Antonino Spoto

27/02/16 > 9/04/16

  • Puls Ceramics
  • Puls Ceramics
  • Puls Ceramics
  • Puls Ceramics
  • Puls Ceramics
  • Puls Ceramics
  • Puls Ceramics
  • Puls Ceramics
  • Puls Ceramics
  • Puls Ceramics
  • Puls Ceramics
  • Puls Ceramics

Showing at the same time

Aneta Regel (Personal show 2016).

Antonino Spoto Often the hardest part of being an artist is having to explain in words something that arrives by force of nature, from an unconscious or deeper interest that receives its naming in the form of an object and not in text. First there is the need to create, then there is the skill and then something else. Spoto explains his ‘something else’ as follows: “My pieces are all born after they have been prepared well in my head and in my heart. They are simply found there but I am often surprised when they finally emerge”.
Unconscious knowledge does not exclude a thought process. Spoto’s fascination with deep, rich, velvety colours compares to Regel’s work in seeking the essence, go to the heart and find some form of truth.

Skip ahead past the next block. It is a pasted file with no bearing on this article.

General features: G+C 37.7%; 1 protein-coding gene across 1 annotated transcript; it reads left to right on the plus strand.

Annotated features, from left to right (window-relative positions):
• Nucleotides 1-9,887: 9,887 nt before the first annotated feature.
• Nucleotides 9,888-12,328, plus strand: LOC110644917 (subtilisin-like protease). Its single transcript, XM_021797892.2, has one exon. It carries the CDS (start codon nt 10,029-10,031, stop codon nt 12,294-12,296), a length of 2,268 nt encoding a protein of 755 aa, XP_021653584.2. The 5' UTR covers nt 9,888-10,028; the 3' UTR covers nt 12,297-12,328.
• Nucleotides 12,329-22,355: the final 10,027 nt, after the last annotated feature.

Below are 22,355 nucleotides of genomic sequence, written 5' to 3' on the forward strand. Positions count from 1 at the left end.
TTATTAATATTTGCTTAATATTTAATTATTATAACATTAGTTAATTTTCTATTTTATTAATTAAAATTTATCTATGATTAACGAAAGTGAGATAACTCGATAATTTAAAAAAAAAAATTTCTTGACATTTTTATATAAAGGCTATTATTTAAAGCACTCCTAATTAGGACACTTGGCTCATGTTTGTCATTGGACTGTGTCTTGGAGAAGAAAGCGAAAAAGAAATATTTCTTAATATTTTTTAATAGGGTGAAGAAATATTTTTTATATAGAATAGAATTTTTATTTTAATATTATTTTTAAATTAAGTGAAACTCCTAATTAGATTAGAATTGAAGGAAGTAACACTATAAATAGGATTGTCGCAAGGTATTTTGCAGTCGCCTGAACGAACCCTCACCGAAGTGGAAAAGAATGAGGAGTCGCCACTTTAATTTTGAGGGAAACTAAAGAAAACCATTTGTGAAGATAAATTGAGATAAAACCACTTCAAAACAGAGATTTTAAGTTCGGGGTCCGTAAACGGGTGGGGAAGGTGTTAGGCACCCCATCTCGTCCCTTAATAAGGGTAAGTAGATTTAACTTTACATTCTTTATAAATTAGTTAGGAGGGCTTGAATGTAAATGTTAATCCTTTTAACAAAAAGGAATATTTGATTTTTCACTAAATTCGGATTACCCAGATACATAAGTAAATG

The combinations of shapes and colours he applies give the work of Spoto indisputable originality and singularity. Spoto, who has emerged as one of Belgian’s finest ceramicists - he hails from Charleroi and happens to lead a double life as an anesthesiologist - works within the constriction of a potter's wheel using only hands and clay. His fascination with the material is expressed in intense, rich colours dominated by the deepest shades of blue. Sprayed onto the clay before firing gives it is warm texture, the depth of the colours draw you dangerously close, enticing you to enter another world.
Among the few exquisite pieces he produces each year the most intriguing are his closed or semi closed vessels. These objects are are like metaphorical caves: one is compelled to enter yet fearful of what might be found. This other place we can’t see but we know is there stands as a metaphor for many life philosophies: What is empty is also full. Positive space and negative space. Presence and absence. Or in the words of Spoto: “Each gap opens to another world, to infinity, to the mystery.”